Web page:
Yaktrax calls this design their all-purpose footwear and it seems to be their answer to Microspikes. While classic Yaktrax don’t provide enough bite on ice surfaces, the Traverse has low-profile spikes meaning you can walk, or even run, over ice or mixed conditions. They’re still lightweight and fit over most footwear such as hiking shoes and boots, and work best on flat or rolling terrain.

A woman hiking in the snow pauses for a drink from her hydration vest

For steeper slopes, try the Yaktrax Summit (Image credit: Newman Studio)

Summit Traction Device

If you're planning on climbing steeper slopes, then a step up from the Traverse is the Summit. These burlier Yaktrax are the most expensive model at around $100 and feature slightly bigger spikes (⅜”) and are good for a packed snow or icy slope where a crampon would be overkill.

Diamond Grip Traction Device

The name of these definitely implies a certain number of stars but at $55, these are mid-range and intended for winter expeditions. Instead of coils or spikes, the “Diamond Grip” is created by two circles of hardened steel “beads” that have biting edges to provide grip in all directions, making them great for walking in softer snow as well as on ice. The beads are designed to swivel under foot, which helps avoid snow buildup, which can be a nuisance with coils. When deciding between these or the Summit design, it’s best to figure out if you’re looking at mainly icy surfaces, in which case you’ll want the bite of spikes, or mixed conditions and possibly even some tarmac, in which case you’ll want the versatility of the Diamond Grip.

Ascent Traction Device

The Ascent looks a bit like a hybrid between Yaktrax and crampons, and is specifically designed for backcountry excursions, so if you’re looking for something to get you around town or on gentle trails in the winter, there’s no need to drop $75 on these. For that price, you’ll get a pretty rugged device with half inch spikes. These fit over your winter hiking boots and will definitely provide good traction in the backcountry. However, while they’re designed to last several seasons, they’re not as burly as crampons, so if it’s crampons you really need, you’ll want to spend a bit more.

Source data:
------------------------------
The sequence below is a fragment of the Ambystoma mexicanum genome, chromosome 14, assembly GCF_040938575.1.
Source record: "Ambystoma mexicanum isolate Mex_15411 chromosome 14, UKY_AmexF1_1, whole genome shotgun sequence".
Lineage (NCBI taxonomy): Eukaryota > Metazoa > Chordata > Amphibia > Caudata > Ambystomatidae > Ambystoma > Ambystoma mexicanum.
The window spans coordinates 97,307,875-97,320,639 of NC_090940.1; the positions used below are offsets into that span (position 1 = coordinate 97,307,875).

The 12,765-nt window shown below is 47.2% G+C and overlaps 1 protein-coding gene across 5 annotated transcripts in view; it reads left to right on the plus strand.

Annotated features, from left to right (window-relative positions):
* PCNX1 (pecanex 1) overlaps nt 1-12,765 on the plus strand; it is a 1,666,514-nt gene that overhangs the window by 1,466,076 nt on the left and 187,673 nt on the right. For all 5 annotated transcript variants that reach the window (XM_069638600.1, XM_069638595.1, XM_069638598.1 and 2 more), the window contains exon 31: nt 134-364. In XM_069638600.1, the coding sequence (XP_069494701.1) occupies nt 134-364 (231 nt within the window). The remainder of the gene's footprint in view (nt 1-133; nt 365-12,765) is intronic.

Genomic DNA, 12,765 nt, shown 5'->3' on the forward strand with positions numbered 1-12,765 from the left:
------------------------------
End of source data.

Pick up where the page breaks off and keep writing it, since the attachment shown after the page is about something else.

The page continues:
A man hiking in a snowy mountain bowl

The Ascent is specifically designed for backcountry excursions (Image credit: Cavan Images)

Chains Traction Device

Spikes are a pain on tarmac and coils can be slippery on ice, so you might be looking for something with chains that look a bit like the ones you put on your car tires to drive in the Rockies in winter. The chains are designed in a ladder formation to provide grip on snow and ice, and while these will fit over a variety of footwear, without a velcro strap they are better suited for day-to-day use and occupational activities than hiking.

Work Traction Device

If you work outside in winter, you will need something more versatile, and this seems to be the inspiration behind the Work Traction Device. Since you’ll likely be wearing these day after day and not for the odd hike, these feature removable spikes for days when it’s really icy (take them off if you’re working on tarmac) plus coils for a bit of grip in mixed, slushy and packed snow conditions. These will fit over work boots as well as lower profile shoes.

Not finding what you need?

If none of these styles seem to suit your needs, check out our article on Yaktrax vs Microspikes to discover if you need a better bite. For serious winter mountaineering, you might actually want a pair of the best crampons instead, and for deep snow, you’ll want the flotation of snowshoes.

Julia Clarke

Julia Clarke is a staff writer for and the author of the book Restorative Yoga for Beginners. She loves to explore mountains on foot, bike, skis and belay and then recover on the the yoga mat. Julia graduated with a degree in journalism in 2004 and spent eight years working as a radio presenter in Kansas City, Vermont, Boston and New York City before discovering the joys of the Rocky Mountains. She then detoured west to Colorado and enjoyed 11 years teaching yoga in Vail before returning to her hometown of Glasgow, Scotland in 2020 to focus on family and writing.